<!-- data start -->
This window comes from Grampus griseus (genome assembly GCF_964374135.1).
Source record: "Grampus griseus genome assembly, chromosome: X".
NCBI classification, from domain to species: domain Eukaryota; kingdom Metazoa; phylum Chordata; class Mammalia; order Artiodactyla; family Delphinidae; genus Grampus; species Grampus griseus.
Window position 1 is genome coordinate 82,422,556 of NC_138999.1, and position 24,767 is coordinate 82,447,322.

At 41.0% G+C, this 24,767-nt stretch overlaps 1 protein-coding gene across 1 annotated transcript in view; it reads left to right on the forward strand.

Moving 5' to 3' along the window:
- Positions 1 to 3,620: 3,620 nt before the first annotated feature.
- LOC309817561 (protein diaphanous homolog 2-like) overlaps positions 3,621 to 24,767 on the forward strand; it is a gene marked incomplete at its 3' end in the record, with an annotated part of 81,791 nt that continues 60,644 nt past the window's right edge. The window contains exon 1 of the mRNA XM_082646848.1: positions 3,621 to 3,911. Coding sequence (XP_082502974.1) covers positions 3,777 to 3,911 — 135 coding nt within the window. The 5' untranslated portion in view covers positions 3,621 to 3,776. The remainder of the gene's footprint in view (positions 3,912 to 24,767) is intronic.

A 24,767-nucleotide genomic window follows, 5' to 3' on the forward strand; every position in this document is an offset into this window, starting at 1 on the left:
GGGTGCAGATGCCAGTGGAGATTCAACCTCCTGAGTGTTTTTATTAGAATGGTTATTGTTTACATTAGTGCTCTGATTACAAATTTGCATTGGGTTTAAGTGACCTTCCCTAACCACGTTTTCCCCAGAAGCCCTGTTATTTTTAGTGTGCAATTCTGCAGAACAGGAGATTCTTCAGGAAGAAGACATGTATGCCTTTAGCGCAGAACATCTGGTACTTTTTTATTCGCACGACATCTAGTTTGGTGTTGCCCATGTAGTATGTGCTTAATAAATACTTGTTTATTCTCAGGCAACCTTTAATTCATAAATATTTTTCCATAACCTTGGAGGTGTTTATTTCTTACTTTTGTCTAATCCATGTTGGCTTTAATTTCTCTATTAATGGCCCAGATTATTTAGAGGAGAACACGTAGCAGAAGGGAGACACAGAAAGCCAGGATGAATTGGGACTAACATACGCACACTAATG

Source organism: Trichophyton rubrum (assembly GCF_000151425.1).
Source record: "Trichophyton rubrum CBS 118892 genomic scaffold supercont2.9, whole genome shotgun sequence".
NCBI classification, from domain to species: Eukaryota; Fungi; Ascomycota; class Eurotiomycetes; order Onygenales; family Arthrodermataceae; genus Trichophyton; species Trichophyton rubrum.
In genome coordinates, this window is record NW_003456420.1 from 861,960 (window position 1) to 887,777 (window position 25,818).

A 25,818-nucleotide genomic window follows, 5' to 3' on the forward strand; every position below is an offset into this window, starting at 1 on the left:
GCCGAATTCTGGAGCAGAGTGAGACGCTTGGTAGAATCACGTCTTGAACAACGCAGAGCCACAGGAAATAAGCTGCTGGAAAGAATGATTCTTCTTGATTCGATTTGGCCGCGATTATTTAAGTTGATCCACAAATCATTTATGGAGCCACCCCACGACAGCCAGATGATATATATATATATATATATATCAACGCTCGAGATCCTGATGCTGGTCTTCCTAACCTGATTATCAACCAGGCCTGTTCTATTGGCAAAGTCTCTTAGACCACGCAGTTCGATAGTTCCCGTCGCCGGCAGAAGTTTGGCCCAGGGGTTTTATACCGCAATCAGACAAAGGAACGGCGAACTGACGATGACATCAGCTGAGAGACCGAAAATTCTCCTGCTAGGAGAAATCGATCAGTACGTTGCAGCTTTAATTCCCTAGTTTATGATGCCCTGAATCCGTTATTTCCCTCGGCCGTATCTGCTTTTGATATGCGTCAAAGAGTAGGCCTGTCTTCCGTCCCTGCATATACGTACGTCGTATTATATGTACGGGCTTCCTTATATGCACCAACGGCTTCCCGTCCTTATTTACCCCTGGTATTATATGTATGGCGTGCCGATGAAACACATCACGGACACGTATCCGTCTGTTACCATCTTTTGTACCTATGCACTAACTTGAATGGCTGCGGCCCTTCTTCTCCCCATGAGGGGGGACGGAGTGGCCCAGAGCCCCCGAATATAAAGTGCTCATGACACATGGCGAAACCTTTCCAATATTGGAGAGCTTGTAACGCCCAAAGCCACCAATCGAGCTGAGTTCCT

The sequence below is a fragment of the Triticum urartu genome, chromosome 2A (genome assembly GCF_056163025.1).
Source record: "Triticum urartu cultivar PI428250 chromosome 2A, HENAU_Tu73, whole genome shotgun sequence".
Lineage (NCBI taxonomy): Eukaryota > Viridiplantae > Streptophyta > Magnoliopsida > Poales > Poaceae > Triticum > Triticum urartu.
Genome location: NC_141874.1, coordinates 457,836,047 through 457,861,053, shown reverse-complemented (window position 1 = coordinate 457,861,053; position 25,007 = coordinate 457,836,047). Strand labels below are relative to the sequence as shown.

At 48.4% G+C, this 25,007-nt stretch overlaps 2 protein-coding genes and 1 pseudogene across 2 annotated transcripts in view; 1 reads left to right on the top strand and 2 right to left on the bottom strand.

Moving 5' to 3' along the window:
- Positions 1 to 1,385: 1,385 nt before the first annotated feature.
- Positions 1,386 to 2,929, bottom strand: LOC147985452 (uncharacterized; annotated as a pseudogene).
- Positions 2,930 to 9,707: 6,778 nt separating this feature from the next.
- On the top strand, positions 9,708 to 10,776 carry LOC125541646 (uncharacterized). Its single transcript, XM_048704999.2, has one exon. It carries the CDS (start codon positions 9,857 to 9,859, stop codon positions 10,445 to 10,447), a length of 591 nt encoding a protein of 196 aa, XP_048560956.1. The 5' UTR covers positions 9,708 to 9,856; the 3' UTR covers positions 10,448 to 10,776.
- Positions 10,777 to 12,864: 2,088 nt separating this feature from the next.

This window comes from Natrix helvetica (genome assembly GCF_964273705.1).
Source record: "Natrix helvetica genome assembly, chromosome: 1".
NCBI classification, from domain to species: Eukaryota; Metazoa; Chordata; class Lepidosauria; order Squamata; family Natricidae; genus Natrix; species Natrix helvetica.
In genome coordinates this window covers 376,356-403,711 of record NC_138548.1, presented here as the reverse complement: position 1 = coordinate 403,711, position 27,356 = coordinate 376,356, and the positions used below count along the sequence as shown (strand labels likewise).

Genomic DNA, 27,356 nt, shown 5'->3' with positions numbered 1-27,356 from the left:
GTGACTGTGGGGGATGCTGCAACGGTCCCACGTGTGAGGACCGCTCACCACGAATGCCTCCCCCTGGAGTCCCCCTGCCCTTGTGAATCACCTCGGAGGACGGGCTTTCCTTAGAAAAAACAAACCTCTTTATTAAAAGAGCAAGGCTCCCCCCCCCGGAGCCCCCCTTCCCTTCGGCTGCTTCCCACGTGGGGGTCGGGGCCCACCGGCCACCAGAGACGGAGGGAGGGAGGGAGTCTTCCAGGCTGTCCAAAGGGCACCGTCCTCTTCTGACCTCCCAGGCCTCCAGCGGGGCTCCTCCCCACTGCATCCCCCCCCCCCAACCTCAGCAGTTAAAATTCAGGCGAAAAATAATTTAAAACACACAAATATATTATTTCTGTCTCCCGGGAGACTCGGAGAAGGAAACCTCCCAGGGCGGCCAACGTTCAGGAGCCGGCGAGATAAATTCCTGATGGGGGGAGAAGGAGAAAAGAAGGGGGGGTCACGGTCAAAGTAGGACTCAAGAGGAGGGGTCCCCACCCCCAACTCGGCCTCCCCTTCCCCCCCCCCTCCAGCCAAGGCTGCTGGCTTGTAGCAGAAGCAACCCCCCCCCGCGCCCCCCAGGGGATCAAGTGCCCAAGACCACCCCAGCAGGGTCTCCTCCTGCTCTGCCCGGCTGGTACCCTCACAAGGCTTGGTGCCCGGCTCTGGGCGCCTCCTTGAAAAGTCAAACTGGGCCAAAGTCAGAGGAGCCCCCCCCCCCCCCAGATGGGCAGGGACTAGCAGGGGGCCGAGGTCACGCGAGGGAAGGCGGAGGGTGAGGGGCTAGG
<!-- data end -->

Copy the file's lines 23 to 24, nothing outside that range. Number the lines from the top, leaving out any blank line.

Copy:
- Positions 1 to 1,385: 1,385 nt before the first annotated feature.
- Positions 1,386 to 2,929, bottom strand: LOC147985452 (uncharacterized; annotated as a pseudogene).